I liked this book by Kathryn Stockett and give it 5 stars. This recently released novel is about black help in white homes in the early 1960’s. Through the voices of three women, one white woman in her early twenties, and two black maids, it clarifies the complexities of these relationships complicated by the climate of the times as well as the location of Jackson, Mississippi. Both love and antipathy between the races comes out in realistic ways, and even though there are some harsh realities portrayed, subversive hope is even more depicted. The reader has the advantage of knowing what has (or has not) changed since that time.
Black women raised the white children in 1960 Mississippi. Here are a couple interactions between black caregivers and white children in the book:
“Constantine sat down next to me, at the kitchen table. I heard the crack of her swollen joints. She pressed her thumb hard in the palm of my hand, something we both knew meant Listen. Listen to me.
‘Ever morning, until you dead in the ground, you gone have to make this decision.’ Constantine was so close, I could see the blackness of her gums. ‘You gone have to ask yourself, Am I gone believe what them fools say about me today?’
She kept her thumb pressed hard in my hand. I nodded that I understood. I was just smart enough to realize that she meant white people. … All my life I’d been told what to believe… but with Constantine’s thumb pressed in my hand I realized I actually had a choice in what I could believe.”
“‘Come on, Aibee,’ Mae Mobley say to me after her mama gone. ‘Time for my secret story.’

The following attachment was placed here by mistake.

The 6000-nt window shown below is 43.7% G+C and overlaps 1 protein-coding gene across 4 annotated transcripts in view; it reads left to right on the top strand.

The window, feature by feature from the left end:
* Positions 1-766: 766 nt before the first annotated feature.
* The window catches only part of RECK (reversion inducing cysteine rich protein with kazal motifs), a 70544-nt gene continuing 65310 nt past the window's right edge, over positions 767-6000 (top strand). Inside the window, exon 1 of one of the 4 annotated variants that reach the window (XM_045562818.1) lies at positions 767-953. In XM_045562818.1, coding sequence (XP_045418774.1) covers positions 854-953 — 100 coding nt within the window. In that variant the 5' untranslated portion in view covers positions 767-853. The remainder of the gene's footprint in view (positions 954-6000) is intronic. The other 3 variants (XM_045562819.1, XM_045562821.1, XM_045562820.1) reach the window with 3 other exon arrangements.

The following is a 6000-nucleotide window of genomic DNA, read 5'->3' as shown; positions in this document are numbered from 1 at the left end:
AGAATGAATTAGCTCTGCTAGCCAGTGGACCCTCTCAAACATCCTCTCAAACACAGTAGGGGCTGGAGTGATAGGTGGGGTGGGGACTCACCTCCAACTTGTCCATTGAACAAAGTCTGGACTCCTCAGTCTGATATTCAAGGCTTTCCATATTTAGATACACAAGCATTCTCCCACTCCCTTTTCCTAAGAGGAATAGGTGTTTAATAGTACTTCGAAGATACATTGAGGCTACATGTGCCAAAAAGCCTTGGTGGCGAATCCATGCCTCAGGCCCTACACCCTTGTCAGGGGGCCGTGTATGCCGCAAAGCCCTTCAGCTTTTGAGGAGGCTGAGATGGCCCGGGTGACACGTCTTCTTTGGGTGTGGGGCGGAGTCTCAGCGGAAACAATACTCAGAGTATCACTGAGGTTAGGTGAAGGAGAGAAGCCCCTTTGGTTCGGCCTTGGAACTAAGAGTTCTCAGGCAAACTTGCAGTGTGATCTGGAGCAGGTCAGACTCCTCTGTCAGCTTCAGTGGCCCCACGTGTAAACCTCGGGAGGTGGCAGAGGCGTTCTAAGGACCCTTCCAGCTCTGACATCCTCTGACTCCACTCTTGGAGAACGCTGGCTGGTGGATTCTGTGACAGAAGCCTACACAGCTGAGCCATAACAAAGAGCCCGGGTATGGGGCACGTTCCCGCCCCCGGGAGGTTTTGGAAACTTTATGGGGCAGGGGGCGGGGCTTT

We go on in her room, where we like to set. I get up in the big chair and she get up on me and smile, bounce a little. ‘Tell me, tell me bout the brown wrapping. And the present.’ She so excited, she squirming. She has to jump off my lap, squirm a little to get it out. Then she crawl back up.
That’s her favorite story cause when I tell it, she get two presents. I take the brown wrapping from my Piggly Wiggly grocery bag and wrap up a little something, like a piece of candy, inside. Then I use the white paper from my Cole’s Drug Store bag and wrap another one just like it. She take it real serious, the unwrapping, letting me tell the story bout how it ain’t the color a the wrapping that count, it’s what we is inside.”
There was another story told a child about Green Martian Luther King. And one maid realizes the power of telling her white charge regularly good things every day. It was wonderful to see these “powerless” black maids as agents of subtle change.
I’m glad I read this and gained a window into a world I knew nothing about. This book highlights that even ordinary people need to be very brave and that all sorts of little actions have consequence. I was also glad to have affirmed once more that there is not much that separates us, which is a great message to walk away with.